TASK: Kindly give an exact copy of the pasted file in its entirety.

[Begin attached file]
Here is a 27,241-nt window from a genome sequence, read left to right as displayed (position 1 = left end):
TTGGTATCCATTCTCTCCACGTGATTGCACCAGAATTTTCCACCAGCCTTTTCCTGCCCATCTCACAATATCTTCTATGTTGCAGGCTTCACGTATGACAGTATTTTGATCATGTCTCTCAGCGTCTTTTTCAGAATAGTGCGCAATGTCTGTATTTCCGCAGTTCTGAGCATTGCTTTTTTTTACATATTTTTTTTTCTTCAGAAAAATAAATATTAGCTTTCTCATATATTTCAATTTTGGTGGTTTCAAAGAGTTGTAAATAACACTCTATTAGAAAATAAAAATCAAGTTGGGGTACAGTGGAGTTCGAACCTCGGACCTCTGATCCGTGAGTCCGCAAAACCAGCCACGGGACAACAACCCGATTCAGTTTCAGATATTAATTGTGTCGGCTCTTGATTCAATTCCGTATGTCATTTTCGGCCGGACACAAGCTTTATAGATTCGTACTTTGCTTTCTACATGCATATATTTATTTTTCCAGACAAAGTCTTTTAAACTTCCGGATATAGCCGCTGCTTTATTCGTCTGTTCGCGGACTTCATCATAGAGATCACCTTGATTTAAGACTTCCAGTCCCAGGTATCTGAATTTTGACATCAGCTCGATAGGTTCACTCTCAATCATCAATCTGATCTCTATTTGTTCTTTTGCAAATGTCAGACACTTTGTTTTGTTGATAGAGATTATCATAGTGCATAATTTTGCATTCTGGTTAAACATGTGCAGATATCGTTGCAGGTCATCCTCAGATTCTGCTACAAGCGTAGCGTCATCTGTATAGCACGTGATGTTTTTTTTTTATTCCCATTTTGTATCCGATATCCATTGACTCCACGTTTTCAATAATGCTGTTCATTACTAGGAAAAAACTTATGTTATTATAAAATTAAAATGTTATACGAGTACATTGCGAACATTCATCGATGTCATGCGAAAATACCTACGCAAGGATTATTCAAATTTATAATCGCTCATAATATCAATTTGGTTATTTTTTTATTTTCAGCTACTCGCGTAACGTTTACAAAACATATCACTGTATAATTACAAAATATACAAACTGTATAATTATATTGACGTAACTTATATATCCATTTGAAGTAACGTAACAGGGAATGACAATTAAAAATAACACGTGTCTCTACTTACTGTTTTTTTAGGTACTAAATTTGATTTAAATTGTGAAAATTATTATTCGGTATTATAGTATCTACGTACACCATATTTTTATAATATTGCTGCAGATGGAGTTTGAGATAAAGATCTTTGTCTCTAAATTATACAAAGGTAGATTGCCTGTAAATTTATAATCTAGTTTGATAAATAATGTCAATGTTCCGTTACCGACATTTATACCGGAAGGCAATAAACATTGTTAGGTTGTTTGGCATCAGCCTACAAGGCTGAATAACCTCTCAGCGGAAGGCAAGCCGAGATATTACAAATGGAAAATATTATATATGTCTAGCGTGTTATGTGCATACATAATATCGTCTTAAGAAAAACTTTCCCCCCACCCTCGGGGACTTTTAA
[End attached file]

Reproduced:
Here is a 27,241-nt window from a genome sequence, read left to right as displayed (position 1 = left end):
TTGGTATCCATTCTCTCCACGTGATTGCACCAGAATTTTCCACCAGCCTTTTCCTGCCCATCTCACAATATCTTCTATGTTGCAGGCTTCACGTATGACAGTATTTTGATCATGTCTCTCAGCGTCTTTTTCAGAATAGTGCGCAATGTCTGTATTTCCGCAGTTCTGAGCATTGCTTTTTTTTACATATTTTTTTTTCTTCAGAAAAATAAATATTAGCTTTCTCATATATTTCAATTTTGGTGGTTTCAAAGAGTTGTAAATAACACTCTATTAGAAAATAAAAATCAAGTTGGGGTACAGTGGAGTTCGAACCTCGGACCTCTGATCCGTGAGTCCGCAAAACCAGCCACGGGACAACAACCCGATTCAGTTTCAGATATTAATTGTGTCGGCTCTTGATTCAATTCCGTATGTCATTTTCGGCCGGACACAAGCTTTATAGATTCGTACTTTGCTTTCTACATGCATATATTTATTTTTCCAGACAAAGTCTTTTAAACTTCCGGATATAGCCGCTGCTTTATTCGTCTGTTCGCGGACTTCATCATAGAGATCACCTTGATTTAAGACTTCCAGTCCCAGGTATCTGAATTTTGACATCAGCTCGATAGGTTCACTCTCAATCATCAATCTGATCTCTATTTGTTCTTTTGCAAATGTCAGACACTTTGTTTTGTTGATAGAGATTATCATAGTGCATAATTTTGCATTCTGGTTAAACATGTGCAGATATCGTTGCAGGTCATCCTCAGATTCTGCTACAAGCGTAGCGTCATCTGTATAGCACGTGATGTTTTTTTTTTATTCCCATTTTGTATCCGATATCCATTGACTCCACGTTTTCAATAATGCTGTTCATTACTAGGAAAAAACTTATGTTATTATAAAATTAAAATGTTATACGAGTACATTGCGAACATTCATCGATGTCATGCGAAAATACCTACGCAAGGATTATTCAAATTTATAATCGCTCATAATATCAATTTGGTTATTTTTTTATTTTCAGCTACTCGCGTAACGTTTACAAAACATATCACTGTATAATTACAAAATATACAAACTGTATAATTATATTGACGTAACTTATATATCCATTTGAAGTAACGTAACAGGGAATGACAATTAAAAATAACACGTGTCTCTACTTACTGTTTTTTTAGGTACTAAATTTGATTTAAATTGTGAAAATTATTATTCGGTATTATAGTATCTACGTACACCATATTTTTATAATATTGCTGCAGATGGAGTTTGAGATAAAGATCTTTGTCTCTAAATTATACAAAGGTAGATTGCCTGTAAATTTATAATCTAGTTTGATAAATAATGTCAATGTTCCGTTACCGACATTTATACCGGAAGGCAATAAACATTGTTAGGTTGTTTGGCATCAGCCTACAAGGCTGAATAACCTCTCAGCGGAAGGCAAGCCGAGATATTACAAATGGAAAATATTATATATGTCTAGCGTGTTATGTGCATACATAATATCGTCTTAAGAAAAACTTTCCCCCCACCCTCGGGGACTTTTAA